Geography: Part 1


The Bermuda Triangle is described as the triangular area of ocean landscape located in the North Atlantic Ocean. The total area has been estimated to be anywhere from 500,000 to 1.5 million square miles. Typically, it is defined by the area found within these 3 points on a map…

Point #1: Miami, FL

Latitude: 25 degrees 46′ 26″ N

Longitude: 80 degrees 11′ 38″ W

Point #2: Bermuda

Latitude: 32 degrees 19′ 59″ N

Longitude: 64 degrees 45′ 0″ W

Point #3: San Juan, Puerto Rico

Latitude: 18 degrees 28′ 5″ N

Longitude: 66 degrees 6′ 22″ W



The lithosphere is the upper layer of the Earth’s crust, and is broken up by constantly moving plates. The theory of plate tectonics describes 3 types of moving plate interactions: divergence (sea floor spreading), convergence (and subduction), and transformation (side-by-side motion).


Divergence is the separating of Earth’s tectonic plates away from each other, as seen in sea floor spreading. As the plates separate, magma escapes from the inner asthenosphere layer to create deep rift valleys in the sea floor like the Mid-Atlantic Ridge. These massive divergent plate movements cause much of the severe weather that the Bermuda Triangle is infamous for.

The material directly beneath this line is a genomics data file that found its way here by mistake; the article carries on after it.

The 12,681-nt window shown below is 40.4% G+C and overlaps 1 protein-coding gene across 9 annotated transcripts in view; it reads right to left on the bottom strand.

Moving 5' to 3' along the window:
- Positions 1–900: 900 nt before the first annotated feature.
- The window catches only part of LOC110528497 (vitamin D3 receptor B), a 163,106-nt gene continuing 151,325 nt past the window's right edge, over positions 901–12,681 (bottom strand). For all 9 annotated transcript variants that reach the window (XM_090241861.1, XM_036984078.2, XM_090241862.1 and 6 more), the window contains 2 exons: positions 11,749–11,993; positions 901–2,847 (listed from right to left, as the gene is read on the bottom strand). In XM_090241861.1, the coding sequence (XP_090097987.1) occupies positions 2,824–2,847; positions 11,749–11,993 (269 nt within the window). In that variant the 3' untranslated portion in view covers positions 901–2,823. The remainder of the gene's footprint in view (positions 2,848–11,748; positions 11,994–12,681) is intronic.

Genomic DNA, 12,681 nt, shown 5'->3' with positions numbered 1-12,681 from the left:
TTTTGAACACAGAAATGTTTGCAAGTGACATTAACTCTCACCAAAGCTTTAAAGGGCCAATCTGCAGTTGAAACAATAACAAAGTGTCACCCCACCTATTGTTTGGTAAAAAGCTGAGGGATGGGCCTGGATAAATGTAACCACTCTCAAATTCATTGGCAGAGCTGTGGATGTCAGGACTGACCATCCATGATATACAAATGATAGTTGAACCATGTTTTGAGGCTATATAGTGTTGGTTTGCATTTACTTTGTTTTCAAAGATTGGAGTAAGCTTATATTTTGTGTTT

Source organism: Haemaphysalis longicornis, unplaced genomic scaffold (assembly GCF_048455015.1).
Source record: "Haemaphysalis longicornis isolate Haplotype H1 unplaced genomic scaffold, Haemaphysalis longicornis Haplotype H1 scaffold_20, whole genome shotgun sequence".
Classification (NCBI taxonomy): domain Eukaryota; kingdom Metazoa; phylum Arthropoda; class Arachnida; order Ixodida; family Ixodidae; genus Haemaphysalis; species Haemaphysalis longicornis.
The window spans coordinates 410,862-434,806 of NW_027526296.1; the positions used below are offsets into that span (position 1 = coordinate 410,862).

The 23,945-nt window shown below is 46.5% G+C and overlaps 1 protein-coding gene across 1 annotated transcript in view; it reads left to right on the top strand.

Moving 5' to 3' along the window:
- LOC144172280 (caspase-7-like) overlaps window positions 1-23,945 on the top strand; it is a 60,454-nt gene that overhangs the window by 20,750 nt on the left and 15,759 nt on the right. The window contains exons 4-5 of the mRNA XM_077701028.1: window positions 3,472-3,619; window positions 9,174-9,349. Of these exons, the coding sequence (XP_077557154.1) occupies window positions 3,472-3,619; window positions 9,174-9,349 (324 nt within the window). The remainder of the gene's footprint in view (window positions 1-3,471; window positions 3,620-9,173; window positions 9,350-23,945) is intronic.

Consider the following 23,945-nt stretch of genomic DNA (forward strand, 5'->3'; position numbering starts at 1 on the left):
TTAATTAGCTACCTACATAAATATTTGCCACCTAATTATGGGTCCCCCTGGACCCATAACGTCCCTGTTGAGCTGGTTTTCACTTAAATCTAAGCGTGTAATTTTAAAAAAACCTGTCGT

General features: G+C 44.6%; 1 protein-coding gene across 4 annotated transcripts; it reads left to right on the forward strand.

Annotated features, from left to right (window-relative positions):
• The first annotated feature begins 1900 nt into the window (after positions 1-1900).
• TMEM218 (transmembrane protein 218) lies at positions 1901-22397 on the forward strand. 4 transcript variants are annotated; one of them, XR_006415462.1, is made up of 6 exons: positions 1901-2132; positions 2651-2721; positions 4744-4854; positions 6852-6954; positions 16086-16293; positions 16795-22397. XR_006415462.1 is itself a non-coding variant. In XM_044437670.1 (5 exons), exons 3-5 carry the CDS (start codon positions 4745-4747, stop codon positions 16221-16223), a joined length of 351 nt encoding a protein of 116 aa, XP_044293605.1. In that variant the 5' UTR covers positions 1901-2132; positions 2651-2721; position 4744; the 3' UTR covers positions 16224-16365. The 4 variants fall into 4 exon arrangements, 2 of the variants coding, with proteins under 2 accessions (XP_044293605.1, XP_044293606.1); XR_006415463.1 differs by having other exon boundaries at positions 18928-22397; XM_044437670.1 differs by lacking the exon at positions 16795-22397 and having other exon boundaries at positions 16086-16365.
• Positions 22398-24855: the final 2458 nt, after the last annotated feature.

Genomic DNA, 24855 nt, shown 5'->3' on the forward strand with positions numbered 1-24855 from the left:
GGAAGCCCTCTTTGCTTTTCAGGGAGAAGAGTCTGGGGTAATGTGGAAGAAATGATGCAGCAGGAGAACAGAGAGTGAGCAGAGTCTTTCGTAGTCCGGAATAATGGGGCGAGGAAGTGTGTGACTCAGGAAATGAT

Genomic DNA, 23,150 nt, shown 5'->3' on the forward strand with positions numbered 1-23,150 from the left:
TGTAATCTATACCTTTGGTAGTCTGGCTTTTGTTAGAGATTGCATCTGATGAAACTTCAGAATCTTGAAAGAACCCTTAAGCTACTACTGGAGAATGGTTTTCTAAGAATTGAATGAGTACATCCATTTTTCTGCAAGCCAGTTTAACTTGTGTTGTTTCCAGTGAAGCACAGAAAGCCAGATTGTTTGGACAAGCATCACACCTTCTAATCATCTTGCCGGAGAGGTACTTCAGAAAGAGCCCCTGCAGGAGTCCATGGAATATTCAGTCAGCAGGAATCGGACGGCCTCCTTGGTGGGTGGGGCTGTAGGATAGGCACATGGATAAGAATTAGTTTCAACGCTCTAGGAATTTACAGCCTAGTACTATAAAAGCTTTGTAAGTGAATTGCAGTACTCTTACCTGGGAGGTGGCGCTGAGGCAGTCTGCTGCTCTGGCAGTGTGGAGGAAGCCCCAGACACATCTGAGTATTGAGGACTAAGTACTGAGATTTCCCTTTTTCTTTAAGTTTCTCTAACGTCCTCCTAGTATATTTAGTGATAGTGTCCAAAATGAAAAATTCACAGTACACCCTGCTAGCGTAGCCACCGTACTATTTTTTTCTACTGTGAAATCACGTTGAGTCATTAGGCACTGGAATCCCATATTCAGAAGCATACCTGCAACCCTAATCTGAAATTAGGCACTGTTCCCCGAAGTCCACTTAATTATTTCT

The southwestern border of the Bermuda Triangle lies along the Puerto Rico Trench, which is a perfect example of the results of subduction tectonic plate movements. Subduction occurs when one plate is forced underneath another plate as they converge. Seen below, the Puerto Rico Trench is currently the deepest part of the Atlantic Ocean and Caribbean Sea.


All of this plate movement can cause major earthquakes, which often lead to tsunamis and rogue waves in the Bermuda Triangle and surrounding areas. As the trench grows and magma is forced up between the plates, a new sea floor is regularly being formed through underwater volcanic activity.